As U.S. dairy farmers struggle, Canadians worry the problems will spread

Dairy war brews along the border

Dairy is a nearly $2 billion industry in New York state alone. It faces challenges both international and domestic
Published: May 30, 2019 | Updated: June 17th, 2019 at 12:20 pm
Cows at Loewith Farms in Lynden, Ontario, patiently wait before the farmers herd them to the robotic milking pumps for their afternoon milking session.
Cows at Loewith Farms in Lynden, Ontario, wait before the farmers herd them to the robotic milking pumps for their afternoon milking session.

Milk is the essential ingredient in the yogurt under your granola, the cheese topping your Varsity pizza and the froth crowning your latte.

It’s no simple process getting that milk from the cow and into the glass to help you wash down that Insomnia cookie. And that process can differ greatly for farmers – sometimes just a few miles apart – on opposite sides of the U.S.-Canada border.

Valerie Patten has owned Blumer Farm in Alexander, New York, since 1988. The main stall on her farm holds nearly 450 Holstein cows. She loves the farm and its employees. But the last five years have been tough as the American dairy industry has been rocked by low prices, labor shortages, trade disputes and other hurdles.

Some of those challenges have been magnified by public policy here in the United States, she said. Two-thirds of Patten’s staff is Latino. Hiring them has become more difficult and expensive under the H-2A visa program.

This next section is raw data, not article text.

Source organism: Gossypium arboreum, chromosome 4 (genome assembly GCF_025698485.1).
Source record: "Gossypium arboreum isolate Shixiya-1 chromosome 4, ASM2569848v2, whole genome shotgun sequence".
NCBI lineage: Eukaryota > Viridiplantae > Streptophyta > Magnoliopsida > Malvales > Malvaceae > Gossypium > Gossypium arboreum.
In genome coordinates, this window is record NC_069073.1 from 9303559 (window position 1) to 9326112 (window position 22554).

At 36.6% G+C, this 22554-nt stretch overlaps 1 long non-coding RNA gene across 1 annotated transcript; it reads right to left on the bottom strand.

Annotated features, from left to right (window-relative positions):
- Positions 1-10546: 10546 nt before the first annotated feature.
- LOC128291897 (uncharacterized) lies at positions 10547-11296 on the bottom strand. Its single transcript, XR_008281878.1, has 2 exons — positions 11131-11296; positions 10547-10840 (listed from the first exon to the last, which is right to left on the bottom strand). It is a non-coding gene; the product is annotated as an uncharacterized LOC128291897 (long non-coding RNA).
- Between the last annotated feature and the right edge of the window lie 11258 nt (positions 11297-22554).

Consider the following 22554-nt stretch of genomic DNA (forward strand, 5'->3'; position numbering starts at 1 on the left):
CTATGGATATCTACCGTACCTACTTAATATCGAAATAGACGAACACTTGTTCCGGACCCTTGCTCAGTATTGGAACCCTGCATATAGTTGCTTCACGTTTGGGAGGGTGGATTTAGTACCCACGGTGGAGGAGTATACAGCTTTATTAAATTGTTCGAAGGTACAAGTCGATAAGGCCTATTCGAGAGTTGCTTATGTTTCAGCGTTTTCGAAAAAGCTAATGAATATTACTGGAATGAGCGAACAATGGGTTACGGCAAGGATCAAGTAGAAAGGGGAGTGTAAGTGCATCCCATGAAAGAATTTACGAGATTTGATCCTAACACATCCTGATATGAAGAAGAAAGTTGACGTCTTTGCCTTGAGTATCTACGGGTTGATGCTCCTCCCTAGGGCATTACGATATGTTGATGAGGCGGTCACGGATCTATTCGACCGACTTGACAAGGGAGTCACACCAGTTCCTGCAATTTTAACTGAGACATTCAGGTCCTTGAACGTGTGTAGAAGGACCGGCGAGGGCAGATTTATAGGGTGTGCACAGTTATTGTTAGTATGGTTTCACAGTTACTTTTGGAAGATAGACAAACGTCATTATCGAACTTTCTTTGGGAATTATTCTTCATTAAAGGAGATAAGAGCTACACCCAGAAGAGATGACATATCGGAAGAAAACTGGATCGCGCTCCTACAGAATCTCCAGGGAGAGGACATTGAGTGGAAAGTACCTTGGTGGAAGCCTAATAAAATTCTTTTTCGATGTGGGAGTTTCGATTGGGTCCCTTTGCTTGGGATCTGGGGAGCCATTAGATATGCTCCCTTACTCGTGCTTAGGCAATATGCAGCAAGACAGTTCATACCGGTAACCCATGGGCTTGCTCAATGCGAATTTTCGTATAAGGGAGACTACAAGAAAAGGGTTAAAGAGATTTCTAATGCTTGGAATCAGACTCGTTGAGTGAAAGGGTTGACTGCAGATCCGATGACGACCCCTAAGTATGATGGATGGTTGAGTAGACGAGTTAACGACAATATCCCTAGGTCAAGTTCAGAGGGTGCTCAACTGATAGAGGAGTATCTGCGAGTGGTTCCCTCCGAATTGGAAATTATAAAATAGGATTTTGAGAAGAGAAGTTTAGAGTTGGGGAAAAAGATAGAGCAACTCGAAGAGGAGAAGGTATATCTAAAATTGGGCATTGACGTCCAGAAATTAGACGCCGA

“(Many) individuals in the United States are anti-immigrant, but they do not realize how dependent we are on their labor,” Patten said. “We wouldn’t have an industry,” she added, without immigrant labor.

In today’s economy, Patten struggles to generate consistent yearly profits, which would allow her to make upgrades to the cows’ living spaces. She can barely afford the baseline cost of adopting H-2A to begin hiring reliable labor. Patten is hoping for “a level of profitability to gain sustainability” in the dairy industry, she said.

Robbie Hoover, 19, delivers glass bottles of milk twice daily, three days a week, from his family’s farm in Sanborn, N.Y.; he plans to fill his father’s shoes at Hoover's Dairy farm and continue to diversify operations.
Robbie Hoover, 19, delivers glass bottles of milk twice daily, three days a week, from his family’s farm in Sanborn, New York. Robbie plans to fill his father’s shoes at Hoover's Dairy farm and continue to diversify operations.

Another issue: The United States dairy market is saturated with more milk than consumers know what to do with. Less money per gallon means farmers are producing more milk to generate the same revenue, driving down the price even further, according to Rick Welsh, a nutrition and food studies professor at Syracuse University.

The 2018 Farm Bill has exasperated the problem, doubling down on a regime that encourages overproduction, he said.

At Hoover's Dairy, customers drop their used glass bottles in the crate before buying fresh bottles of milk.
At Hoover's Dairy, customers drop their used glass bottles in the crate before buying fresh bottles of milk.

Also fueling the oversupply of milk is the emergence of new alternatives made of nuts, soy and other products. Dairy farmers say products marketed as “almond milk” and “coconut milk” are inaccurate and dilute the milk brand.

“Fairness,” said Patten, a third generation farmer. “All I want is fairness in this industry.”

Cows at Blumer Farm in Alexander, New York, have lunch.